Kennan concluded that “such a decision may be expected to inflame the nationalistic, anti-Western and militaristic tendencies in Russian opinion; to have an adverse effect on the development of Russian democracy; to restore the atmosphere of the Cold War to East-West relations, and to impel Russian foreign policy in directions decidedly not to our liking.”
Arguments against such opinions were anchored in a combination of realpolitik and the ideological commitment to the spread of democracy. On the one hand, traditional Russian foreign policy was a domineering danger to Eastern Europe and to NATO itself. In addition, the view was that it should not be up to Moscow to decide; rather, it was up to countries Russia had once dominated to decide their futures.
Zbigniew Brzezinski, former President Jimmy Carter’s top national security adviser, was one of the strongest voices. In 1994, Brzezinski argued that NATO enlargement was not only urgent but should go ahead “with Russian cooperation or without it.”
Brzezinski cautioned that failure to expand “could compound the danger” of NATO’s disintegration. Four years later, he told a rapt audience in the western Ukrainian city of Lviv that “Ukrainian independence is strategically vital for Europe. Ukraine is culturally and politically a central European state.”
Proponents of the eastward NATO inclusion argument that people – not governments – should decide were confident that former Soviet satellites and republics would choose the democratic and prosperous West over Russia. Rolling crackdowns on political opposition to Putin in Russia bolstered their case.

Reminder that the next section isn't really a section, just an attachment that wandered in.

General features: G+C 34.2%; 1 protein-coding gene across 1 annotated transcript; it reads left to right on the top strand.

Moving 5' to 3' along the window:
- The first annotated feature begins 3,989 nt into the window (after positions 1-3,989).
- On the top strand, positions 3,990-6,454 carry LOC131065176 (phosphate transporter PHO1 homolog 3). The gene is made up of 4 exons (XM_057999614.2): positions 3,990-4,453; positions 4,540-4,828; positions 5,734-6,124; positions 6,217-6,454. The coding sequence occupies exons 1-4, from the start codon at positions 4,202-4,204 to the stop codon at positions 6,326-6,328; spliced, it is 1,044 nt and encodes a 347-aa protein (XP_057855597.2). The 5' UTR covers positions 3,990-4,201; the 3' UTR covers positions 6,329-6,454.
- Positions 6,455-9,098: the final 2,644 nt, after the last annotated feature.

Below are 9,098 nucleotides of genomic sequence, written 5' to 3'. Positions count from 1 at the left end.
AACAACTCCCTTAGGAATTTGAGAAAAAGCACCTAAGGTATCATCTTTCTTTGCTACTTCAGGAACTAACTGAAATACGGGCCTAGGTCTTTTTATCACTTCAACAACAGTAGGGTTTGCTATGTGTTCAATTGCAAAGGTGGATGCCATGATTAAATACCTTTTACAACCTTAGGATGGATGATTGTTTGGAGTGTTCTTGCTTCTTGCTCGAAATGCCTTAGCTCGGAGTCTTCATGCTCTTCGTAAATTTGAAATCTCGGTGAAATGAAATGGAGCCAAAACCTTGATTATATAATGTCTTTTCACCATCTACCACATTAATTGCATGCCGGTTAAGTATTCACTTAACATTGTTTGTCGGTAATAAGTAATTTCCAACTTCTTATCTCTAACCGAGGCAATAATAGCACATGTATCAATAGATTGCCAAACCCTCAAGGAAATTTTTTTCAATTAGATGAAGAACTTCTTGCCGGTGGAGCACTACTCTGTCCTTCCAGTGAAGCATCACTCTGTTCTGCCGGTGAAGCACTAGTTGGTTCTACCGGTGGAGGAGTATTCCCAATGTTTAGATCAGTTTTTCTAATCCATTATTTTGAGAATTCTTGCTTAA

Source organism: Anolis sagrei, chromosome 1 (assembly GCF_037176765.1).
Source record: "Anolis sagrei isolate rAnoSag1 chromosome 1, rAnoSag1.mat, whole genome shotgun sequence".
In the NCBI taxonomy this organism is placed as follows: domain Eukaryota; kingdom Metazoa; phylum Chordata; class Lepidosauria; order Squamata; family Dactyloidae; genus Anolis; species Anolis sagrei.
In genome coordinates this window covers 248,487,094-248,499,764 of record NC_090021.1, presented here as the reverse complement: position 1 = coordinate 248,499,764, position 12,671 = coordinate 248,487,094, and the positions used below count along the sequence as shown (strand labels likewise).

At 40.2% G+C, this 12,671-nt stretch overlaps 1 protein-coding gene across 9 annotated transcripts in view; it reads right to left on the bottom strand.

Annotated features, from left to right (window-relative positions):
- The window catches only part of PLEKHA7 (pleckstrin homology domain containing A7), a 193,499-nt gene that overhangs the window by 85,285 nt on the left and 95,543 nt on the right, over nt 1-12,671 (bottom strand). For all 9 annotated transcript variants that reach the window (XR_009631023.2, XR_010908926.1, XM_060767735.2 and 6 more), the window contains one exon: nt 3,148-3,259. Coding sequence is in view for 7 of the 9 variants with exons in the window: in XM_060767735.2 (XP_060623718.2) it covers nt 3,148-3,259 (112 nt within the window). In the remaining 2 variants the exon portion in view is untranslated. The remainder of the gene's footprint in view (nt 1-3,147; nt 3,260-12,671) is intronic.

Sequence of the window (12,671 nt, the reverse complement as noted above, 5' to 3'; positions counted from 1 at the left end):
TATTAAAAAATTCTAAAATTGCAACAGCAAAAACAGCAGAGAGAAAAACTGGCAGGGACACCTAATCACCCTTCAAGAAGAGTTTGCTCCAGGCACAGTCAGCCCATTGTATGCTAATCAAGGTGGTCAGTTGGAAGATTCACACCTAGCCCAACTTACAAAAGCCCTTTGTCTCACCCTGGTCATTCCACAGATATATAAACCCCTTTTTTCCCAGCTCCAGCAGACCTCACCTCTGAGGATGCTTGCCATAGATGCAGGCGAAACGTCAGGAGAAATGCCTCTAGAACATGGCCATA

Now, positions on all sides have hardened.
At the beginning of the war, the US expected a short conflict and a Russian victory. Sanctions seemed the best response. But Ukrainian resistance altered American thinking.
The US began to set maximalist Western goals, beyond just forcing a Russian retreat from Ukraine.
In April, US Secretary of Defense Lloyd Austin described US objectives: “We want to see Russia weakened to the degree that it can’t do the kinds of things that it has done in invading Ukraine.”
What’s more, Biden declared that Putin has committed genocide in Ukraine and is a “war criminal” and ought to go on trial. These are accusations that will outlive the war, no matter what the outcome.
Western allies have not been fully on board with Biden. French President Emmanuel Macron and German Chancellor Olaf Scholz have declined to use the term genocide to describe Russian actions.
For his part, Putin laid out his own expansive list of demands, mostly aimed at the West. He considers the Ukrainian government of President Volodymyr Zelensky a mere Western puppet, not a worthy protagonist.
Putin wants not just to take over the Black Sea coast and far eastern Ukraine, but also to overthrow the Ukrainian government. He wants to get NATO to pledge that it never will expand into Ukraine, and he wants NATO to withdraw militarily from far-eastern Europe.
In any event, the war did not proceed in the way that Putin – and even the West – expected. The invasion stalled. Putin raised the specter of nuclear war. NATO is supplying sophisticated artillery and missiles while the Ukrainians have begun to target Russian military facilities in Crimea.
Oh, and what of the Ukraine-based agents of the World Coordination Council of Russian Compatriots? The organization failed to materialize, even in towns that Russian forces were able to conquer, the NATO official said.
“The local allies were a fiction,” he explained. “Agents stole the money while reporting to Putin that they were ready to take control and that the Ukrainians would welcome the Russians as liberators.”
In any event, the trajectory of combat makes a fancifully neat transfer to Putin’s Potemkin Village of loyalists. Simply too many people are dying.